I have this problem. I’m a really bad party-goer. I can’t seem to stay at them, and my personality grinds to a glazed-over halt whenever I’m forced to. Standing in restrictive going-out garb on a Friday or Saturday night, being shouted at in my left ear by booze-addled, distracted people is my idea of purgatory.
Over the years I’ve developed some unique tricks to circumvent them. I ride my pushbike to nightclubs – in heels and the full regalia – so I can make easy, and early, getaways. Or I arrange to meet friends beforehand for dinner and then rack off at ten to leave everyone to whoop their way into the night without me.
I’ve always wished I could party. I’ve persisted at them for years. But recently – and it took years of rubbing the cat’s fur the wrong way to get to this juncture – I’ve worked out that parties and me, well, we’re a square peg and a big round hole.
It’s funny. I’ve been on this search for “a better life” for some time and it’s involved slaying through all manner of gnarly resistance and ego-protecting armour. It’s been exhausting. But, frankly, not as exhausting as living with the resistance, as many of us do. We do stuff daily that grates with our true selves – go to gyms, meet the same toxic friends for brunch each month and remain in cul-de-sacd careers – often for decades. Such sustained disconnect eventually renders us unable to access our true selves, to know what we really like.
But this week I stumbled upon advice that addresses this pervasive issue head-on. American writer Gretchen Rubin started a “Happiness Project” blog two years ago and it’s now a New York Times bestselling book. I got an advance copy this week and leaping from page 10 was this salient lesson: “Be Gretchen”. As in, “Be [insert your own name here]’”.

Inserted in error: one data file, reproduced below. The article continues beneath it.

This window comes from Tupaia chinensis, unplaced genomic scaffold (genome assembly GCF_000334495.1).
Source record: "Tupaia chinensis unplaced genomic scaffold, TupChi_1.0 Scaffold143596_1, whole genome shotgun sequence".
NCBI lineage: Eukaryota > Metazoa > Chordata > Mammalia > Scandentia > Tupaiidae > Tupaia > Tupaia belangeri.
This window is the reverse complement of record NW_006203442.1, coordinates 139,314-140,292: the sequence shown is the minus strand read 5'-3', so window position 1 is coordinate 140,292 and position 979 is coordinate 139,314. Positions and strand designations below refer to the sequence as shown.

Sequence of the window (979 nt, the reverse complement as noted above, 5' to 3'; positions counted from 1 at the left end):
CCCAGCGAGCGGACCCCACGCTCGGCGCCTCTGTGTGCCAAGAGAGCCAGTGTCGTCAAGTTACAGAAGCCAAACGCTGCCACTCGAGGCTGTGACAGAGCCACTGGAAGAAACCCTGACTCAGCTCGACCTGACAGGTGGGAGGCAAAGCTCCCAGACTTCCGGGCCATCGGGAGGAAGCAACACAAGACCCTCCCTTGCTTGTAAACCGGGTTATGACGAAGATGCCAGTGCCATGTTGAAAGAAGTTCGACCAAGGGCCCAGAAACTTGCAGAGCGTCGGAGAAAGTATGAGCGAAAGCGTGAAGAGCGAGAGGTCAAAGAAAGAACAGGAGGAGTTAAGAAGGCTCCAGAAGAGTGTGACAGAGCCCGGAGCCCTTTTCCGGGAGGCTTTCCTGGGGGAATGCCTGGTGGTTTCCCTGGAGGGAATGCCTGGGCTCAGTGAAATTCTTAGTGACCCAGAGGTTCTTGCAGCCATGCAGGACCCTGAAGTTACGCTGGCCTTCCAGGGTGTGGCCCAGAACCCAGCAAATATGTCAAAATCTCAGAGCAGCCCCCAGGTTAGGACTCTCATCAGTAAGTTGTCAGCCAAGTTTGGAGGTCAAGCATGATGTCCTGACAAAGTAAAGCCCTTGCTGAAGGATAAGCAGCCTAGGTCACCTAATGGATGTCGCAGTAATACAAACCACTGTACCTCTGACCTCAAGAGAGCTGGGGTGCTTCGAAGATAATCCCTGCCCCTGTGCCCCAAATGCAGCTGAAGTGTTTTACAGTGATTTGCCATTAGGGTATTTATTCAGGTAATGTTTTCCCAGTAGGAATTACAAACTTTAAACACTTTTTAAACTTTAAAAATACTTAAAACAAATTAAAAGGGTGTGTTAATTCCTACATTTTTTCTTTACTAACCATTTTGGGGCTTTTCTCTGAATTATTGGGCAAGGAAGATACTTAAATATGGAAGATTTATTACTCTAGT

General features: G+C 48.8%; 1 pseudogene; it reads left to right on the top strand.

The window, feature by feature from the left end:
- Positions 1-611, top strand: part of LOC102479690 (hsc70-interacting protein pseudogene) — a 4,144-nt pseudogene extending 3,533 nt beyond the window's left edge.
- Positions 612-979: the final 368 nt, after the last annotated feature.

Gretchen worked out she didn’t like doing stuff everyone else found “fun”, and that happiness was about embracing her Gretchen-ness and doing what she liked doing, such as reading kids’ books and collecting bluebirds. She won’t ever be the kind of crazy cad to jet off to Paris or go to a jazz club at midnight. Which makes her sad. But it’s just not her.
As she laments, “you can choose what you do, but you can’t choose what you like to do”. Which is just so damn true; I think I’ll make it my email signature.
Sure, but how do you work out what you like doing so you can then go about doing it? The gazillion-dollar question, right? Gretchen advises thinking back to what you liked doing as a kid. Which is very Jungian and fine if you can recall a time when you weren’t trying to fit in to the collective’s idea of fun.
Me, I thought the challenge could be tackled by signing on to a dating site. Not to date, but to go through the process of filling out the questionnaires that ask you what you like to read, how you like spending weekends and what kind of person you’d like to love you. Yep, odd, but I figured it was a nifty way to be forced to consider what it is that makes me me. There’s nothing like knowing you’re about to be judged by thousands of strangers to hone your attention. And to ensure you get the sales pitch right.
So this is what I came up with. I don’t like drinking pina coladas, hen’s days, going to malls on weekends, taking photos when travelling (it disrupts the flow; I punished myself for years trying to capture my holidays because “that’s what you’re meant to do”), organized sports, car chase movies or lying by pools. I like dinner parties, grilled figs, adrenalin-fuelled solo sports and talking in tents. When I got stuck on a question (what do you prefer, adventure or DVD nights?) I visualized myself doing the activity. If it appeared in colour it was “me”, in black and white it wasn’t, and indicated resistance.
The final chapter in this experiment, of course, is to start living out your preferences. Which takes practice, and fighting the urge to revert to work or “duty” when it gets a bit hard. As Gretchen says, you have to schedule time for fun. Me, I generally find Friday and Saturday these days pretty free.